The maths- if someone has a mental block, then telling them they need to listen in class isn't going to solve it. You're not inside her head, you can't possibly know if she is perhaps listening and failing to understand it. If your dh is good at maths he should sit down and teach her.

My dd had a mental block about maths, mainly due to missing classes. We got a friend to tutor her, solved the problem in no time. But no amount of telling her off or punishing her would have done it.

YANBU and she needs to learn now that she can't make a bargain with you and then not hold up her end and still expect to get what she wants, that makes for one spoilt and entitled little madam. Your Dh should be backing you up and telling her no just for the way she spoke to you, that would loose all kinds of nice things in my house.

mynewpassion Fri 20-Sep-13 08:30:35

If your dh can do a better job explaining it let him. He shouldn't do it for her though.

That's a different issue from the contract you made with her regarding the trip. Separate. So you combining them is moving the goal post.

The rudeness should not be tolerated.

Groovee Fri 20-Sep-13 08:31:11

Actually, yes I think you were right to do conditions for a school trip so soon after another one.

My dd came home with a trip to New York, we agreed but she's turned it down now as her friend had conditions and by day 2 had completely failed to meet them.

These trips all mount up and it's fair enough to say no if it gets too much or if the child expects that they can just go on them.

For maths practice try getting her on https://www.khanacademy.org/ it's free and they cover just about everything.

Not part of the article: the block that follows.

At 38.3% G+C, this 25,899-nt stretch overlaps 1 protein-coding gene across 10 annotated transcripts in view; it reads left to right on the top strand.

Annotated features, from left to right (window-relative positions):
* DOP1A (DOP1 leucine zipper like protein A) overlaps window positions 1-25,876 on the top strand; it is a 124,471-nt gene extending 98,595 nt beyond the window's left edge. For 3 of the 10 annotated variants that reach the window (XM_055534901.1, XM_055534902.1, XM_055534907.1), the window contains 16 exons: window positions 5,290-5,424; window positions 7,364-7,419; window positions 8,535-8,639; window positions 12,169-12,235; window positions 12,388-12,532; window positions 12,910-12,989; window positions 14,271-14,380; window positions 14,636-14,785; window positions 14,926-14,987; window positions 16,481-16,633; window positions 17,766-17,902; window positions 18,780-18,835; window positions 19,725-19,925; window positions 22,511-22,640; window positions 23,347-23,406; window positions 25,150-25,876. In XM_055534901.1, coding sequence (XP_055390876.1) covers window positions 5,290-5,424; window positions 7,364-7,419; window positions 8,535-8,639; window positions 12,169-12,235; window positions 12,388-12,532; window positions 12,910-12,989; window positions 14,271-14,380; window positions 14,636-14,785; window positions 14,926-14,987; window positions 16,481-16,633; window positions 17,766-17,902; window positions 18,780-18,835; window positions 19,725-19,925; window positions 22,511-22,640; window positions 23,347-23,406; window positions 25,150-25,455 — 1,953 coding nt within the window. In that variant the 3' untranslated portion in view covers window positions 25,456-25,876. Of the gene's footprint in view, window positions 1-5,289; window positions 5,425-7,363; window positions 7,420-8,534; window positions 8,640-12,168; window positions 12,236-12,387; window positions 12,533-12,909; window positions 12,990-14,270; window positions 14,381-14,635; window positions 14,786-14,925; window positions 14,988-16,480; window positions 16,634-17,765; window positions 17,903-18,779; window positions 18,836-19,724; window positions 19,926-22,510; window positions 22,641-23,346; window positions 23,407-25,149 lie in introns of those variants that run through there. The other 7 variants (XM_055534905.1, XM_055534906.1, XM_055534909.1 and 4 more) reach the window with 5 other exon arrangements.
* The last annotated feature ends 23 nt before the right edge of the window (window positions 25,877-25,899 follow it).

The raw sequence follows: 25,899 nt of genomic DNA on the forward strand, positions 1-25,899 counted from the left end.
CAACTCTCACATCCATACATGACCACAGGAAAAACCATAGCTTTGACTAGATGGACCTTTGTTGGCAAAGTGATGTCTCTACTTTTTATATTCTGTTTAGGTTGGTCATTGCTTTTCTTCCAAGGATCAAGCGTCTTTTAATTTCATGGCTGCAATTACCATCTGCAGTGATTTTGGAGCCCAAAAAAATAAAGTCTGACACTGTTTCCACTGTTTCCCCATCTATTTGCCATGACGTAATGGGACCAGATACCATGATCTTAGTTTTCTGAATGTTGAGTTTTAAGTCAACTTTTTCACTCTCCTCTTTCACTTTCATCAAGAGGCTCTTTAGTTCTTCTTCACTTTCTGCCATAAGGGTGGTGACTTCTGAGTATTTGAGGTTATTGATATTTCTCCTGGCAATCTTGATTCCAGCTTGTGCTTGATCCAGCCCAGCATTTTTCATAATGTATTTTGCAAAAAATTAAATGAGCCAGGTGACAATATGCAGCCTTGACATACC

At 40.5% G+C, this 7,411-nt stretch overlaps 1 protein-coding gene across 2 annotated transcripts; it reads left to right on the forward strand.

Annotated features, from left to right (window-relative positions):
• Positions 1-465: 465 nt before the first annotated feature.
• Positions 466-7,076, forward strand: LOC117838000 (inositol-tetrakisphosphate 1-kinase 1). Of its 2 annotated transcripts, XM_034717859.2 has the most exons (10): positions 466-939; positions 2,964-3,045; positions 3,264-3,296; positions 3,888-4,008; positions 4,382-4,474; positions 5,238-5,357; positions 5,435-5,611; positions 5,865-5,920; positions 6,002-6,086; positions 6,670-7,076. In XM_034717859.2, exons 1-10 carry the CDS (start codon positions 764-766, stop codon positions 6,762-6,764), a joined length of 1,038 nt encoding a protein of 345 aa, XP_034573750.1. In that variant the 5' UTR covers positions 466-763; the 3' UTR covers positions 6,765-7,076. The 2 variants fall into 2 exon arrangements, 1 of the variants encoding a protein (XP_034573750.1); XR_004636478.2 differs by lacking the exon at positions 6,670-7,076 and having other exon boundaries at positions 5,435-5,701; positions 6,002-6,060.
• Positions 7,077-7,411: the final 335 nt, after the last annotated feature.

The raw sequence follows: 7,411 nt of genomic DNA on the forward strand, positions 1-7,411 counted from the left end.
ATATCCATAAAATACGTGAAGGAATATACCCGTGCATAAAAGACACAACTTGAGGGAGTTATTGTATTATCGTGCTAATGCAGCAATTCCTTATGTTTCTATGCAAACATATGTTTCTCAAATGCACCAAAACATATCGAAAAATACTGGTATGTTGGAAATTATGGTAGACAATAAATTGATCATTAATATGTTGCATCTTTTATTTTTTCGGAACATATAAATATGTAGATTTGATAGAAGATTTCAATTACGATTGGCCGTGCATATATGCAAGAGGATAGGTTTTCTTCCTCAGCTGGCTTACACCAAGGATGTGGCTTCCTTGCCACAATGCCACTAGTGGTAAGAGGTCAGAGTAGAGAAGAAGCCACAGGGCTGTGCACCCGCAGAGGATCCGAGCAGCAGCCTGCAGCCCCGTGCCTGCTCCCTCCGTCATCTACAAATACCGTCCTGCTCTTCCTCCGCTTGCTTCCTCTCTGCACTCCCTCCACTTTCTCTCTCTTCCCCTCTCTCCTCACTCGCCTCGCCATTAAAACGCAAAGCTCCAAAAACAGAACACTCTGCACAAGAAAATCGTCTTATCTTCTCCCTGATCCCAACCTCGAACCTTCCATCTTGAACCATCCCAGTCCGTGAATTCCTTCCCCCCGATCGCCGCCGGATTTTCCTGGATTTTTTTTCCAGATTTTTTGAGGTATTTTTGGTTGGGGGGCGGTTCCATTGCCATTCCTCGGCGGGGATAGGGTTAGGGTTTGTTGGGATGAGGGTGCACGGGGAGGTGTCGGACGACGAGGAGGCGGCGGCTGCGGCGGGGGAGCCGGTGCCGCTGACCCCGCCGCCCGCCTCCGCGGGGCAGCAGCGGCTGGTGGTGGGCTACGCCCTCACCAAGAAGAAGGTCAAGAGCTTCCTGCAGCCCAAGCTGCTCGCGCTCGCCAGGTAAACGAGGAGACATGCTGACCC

BrokenSunglasses Fri 20-Sep-13 08:32:39

YANBU to stop her from going on the trip after you made an agreement that she didn't stick too, but I don't think you should have made an agreement like that in the first place.

She's only 11, and she's started at a new school when everyone else has already had a year to bond. She needs the opportunity to be involved as much as possible, so I wouldn't have made a trip like that dependent on behaviour, the fact that she's joined a sports team is good thing.

Sometimes they do get too much homework to want to do much else when it's finished after a day of school as well. If she's watching YouTube when she's meant to be doing homework then that's not good, but if her homework is done well I'd focus on that.

Did you spell out to her exactly what she needed to do and then encourage it, or did you just say more chores?

drinkyourmilk Fri 20-Sep-13 08:35:19

I think there are two different issues, the maths, and her behavior.

Wrt her behavior last night, unacceptable and there would be consequences.
Wrt the maths, I would let your dh help her understand. Why on earth would you think its ok to stop her father helping? Maybe she isn't paying attention in class, or maybe she genuinely doesn't understand. Unless you are present you will never know. If you are concerned, then maybe her dad could only be available during her favorite tv program or something? That way she would be less
likely to be simply acting out.

FlutterShyPinkiePie Fri 20-Sep-13 08:36:50

For what it's worth, I had a mental block re maths, still do actually. I tried so hard in class, had times tables pictures all over my wall, nothing I or my teacher did helped.
My father was fantastic at maths, it was only when he started to coach me I scraped past my exam, it made all the difference.
I think YABU

Sirzy Fri 20-Sep-13 08:38:40

How do you know she doesn't listen in class? If she struggles perhaps she just needs that extra bit of help to do it? I see nothing wrong with parents helping with homework - infact it is great that he is helping.

EvaBeaversProtege Fri 20-Sep-13 08:39:02

Sorry, I need to run to work here, but just quickly:

Re: maths block - this girl just came top of her y7 class in the transfer test, she got 2 marks less in her maths than her English.

I understand dd, she couldn't be bothered going her own maths homework & thought her dad would just do it for her.